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Re: [LUG] User Troubleshooting


On 29/01/14 11:10, Neil Winchurst wrote:
On 29/01/14 10:07, Gordon Henderson wrote:

Funny? To some, yes, but actually... Who's fault is it that the customer
didn't understand (or interpret) the request correctly?

It's far to easy for us geeks to scoff at things like this, but
something happened to me about 34 years ago that made me realise not
everyone was as adaptable or willing to adapt to computers.

Agreed, we should not scoff but ...

we are talking here about people at work who are expected to use a computer as part of their job. Shouldn't they get at least some basic training in using a computer, or tested to make sure that they are sufficiently competent?

Imagine a similar scenario about cars.

Boss: we want you to make some deliveries for us.

Employee: But I can't drive.

Boss: Oh don't worry, you'll pick it up as you go along.

Yet I suspect this is too often what happens about working with computers.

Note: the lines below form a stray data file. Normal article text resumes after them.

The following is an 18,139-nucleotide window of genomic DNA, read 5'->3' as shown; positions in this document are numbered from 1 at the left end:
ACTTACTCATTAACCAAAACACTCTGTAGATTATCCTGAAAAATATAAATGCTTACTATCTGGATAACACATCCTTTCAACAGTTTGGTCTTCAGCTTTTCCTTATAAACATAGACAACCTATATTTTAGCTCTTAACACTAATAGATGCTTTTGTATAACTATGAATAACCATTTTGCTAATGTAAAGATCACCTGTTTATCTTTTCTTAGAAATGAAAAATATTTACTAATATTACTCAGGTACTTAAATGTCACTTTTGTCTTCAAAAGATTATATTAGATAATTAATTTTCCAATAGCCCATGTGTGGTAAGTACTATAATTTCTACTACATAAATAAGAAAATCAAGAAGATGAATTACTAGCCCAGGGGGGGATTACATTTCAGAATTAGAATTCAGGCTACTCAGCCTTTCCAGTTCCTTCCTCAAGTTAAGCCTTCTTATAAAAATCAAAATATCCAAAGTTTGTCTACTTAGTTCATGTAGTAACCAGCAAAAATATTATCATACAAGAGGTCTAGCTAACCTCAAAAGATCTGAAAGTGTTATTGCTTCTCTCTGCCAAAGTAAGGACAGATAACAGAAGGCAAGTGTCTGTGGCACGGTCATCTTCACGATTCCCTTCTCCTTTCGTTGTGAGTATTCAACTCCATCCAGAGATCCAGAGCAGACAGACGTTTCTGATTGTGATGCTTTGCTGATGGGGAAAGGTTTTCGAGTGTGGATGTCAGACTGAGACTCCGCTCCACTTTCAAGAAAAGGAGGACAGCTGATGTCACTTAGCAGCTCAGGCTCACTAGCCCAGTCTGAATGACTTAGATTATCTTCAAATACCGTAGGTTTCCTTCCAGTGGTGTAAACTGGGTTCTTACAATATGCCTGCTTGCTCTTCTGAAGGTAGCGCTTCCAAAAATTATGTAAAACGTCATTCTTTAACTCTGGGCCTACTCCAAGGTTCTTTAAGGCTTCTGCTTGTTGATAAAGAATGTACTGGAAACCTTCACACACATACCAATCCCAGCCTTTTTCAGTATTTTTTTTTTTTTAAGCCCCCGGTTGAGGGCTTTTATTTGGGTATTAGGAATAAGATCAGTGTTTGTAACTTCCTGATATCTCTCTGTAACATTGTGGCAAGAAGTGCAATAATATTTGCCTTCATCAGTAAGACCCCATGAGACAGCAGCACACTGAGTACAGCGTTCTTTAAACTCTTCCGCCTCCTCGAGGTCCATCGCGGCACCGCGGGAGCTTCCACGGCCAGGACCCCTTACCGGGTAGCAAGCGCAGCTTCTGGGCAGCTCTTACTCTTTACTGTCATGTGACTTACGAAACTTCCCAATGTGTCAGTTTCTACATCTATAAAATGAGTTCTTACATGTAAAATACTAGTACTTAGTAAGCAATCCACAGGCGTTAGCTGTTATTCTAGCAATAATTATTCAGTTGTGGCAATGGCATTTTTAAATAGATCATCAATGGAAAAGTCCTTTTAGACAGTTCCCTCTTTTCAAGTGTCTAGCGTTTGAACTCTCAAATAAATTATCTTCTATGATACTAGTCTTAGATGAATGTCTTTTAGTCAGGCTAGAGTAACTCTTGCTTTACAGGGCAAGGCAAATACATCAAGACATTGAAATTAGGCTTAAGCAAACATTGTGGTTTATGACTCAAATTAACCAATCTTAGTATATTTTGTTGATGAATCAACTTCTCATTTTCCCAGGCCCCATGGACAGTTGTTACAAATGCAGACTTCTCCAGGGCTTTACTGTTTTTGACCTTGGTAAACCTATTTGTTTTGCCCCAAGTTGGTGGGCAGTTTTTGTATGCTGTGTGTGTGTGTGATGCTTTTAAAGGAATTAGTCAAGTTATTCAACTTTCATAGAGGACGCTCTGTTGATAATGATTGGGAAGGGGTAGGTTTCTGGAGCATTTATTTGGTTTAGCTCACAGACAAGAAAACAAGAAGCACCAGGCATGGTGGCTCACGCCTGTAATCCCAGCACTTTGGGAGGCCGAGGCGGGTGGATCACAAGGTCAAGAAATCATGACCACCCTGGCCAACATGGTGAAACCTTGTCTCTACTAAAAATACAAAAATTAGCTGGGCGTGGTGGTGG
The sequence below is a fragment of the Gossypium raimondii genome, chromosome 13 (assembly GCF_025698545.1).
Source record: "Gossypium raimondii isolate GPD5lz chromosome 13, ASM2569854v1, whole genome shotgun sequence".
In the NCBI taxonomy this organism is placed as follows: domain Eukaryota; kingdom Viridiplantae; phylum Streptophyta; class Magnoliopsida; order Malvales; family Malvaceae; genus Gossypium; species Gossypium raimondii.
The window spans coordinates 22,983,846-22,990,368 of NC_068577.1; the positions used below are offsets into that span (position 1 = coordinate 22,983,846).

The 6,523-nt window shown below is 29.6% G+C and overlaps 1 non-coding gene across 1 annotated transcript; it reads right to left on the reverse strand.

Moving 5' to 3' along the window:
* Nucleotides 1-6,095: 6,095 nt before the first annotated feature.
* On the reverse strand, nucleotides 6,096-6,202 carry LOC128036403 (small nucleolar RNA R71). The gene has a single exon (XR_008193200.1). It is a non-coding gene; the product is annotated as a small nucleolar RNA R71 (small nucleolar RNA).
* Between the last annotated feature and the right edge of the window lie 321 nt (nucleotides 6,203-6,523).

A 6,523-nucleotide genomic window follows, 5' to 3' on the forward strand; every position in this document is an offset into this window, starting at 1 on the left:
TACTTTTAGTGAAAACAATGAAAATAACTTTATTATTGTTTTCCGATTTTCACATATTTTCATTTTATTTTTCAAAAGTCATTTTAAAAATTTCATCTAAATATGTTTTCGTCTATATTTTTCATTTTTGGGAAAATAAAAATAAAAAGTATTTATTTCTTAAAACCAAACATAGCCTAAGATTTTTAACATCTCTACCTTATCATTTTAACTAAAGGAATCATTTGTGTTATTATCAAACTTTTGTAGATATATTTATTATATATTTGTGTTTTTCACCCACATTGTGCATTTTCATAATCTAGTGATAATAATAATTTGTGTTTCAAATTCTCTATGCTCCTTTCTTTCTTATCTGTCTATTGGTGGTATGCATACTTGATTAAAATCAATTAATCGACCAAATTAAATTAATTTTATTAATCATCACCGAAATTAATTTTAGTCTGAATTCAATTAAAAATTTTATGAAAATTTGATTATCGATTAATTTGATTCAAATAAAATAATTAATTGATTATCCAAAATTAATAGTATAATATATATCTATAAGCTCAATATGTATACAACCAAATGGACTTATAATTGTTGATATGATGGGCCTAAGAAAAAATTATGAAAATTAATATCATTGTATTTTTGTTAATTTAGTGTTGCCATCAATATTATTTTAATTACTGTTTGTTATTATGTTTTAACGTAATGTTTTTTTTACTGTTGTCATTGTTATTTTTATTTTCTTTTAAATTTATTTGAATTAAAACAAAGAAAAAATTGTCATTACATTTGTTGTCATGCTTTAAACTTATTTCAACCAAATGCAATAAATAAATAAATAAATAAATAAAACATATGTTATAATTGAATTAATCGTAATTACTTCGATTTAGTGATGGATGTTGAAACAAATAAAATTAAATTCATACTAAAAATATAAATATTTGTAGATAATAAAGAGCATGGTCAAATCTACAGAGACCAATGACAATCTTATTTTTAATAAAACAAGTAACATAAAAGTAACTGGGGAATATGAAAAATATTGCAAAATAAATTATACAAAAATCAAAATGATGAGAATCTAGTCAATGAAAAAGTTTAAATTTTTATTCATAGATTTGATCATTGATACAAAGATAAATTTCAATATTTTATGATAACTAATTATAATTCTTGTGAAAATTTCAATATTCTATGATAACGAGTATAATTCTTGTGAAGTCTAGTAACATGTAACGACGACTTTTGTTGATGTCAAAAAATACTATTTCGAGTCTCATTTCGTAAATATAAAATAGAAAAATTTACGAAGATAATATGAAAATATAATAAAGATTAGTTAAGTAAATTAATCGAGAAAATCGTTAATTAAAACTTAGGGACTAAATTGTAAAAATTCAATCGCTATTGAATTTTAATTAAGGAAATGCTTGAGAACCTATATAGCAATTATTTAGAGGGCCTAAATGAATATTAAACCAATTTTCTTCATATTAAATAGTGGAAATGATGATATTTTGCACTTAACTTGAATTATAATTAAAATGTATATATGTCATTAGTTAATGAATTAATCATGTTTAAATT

Actually Neil the example was an ISP customer, so a home user so it would be fair to expect them to be lesser adept on average. However, if I was on the phone to someone who asked me to do something that didn't on the face of it make any sense, such as in this case write the word 'Click' on the mouse, I would be inclined to clarify exactly what I was being asked to do. In fact I did have a significant number of customers personally who, when I said 'Right click on the mouse please' asked me 'How do I do that?' and that's just a result of them using the left button exclusively and not having had any reason to click the right one.

One other customer using Netscape Mail couldn't get his mail.. or more precisely his secretary couldn't. For those who remember Netscape 2 and 3 you'll recall it had integrated email, and the mail application had a nice big friendly Get Mail button in the corner. When I asked if they had pressed Get Mail the secretary replied in a surprised tone 'No? Do I have to?' [1] Now while I do agree with Gordon up to a point, in this case the application /had/ been made pretty user friendly, with the, to my mind natural, assumption that if the user wanted to Get Mail they would click the Get Mail button. Perhaps that is a better illustration of the point than the 'right click' case.


[1] Being professional I stifled the 'Only if you actually want to get your mail' response and said 'Yes please', then said nothing when she exclaimed 'Oh it's coming in now!'

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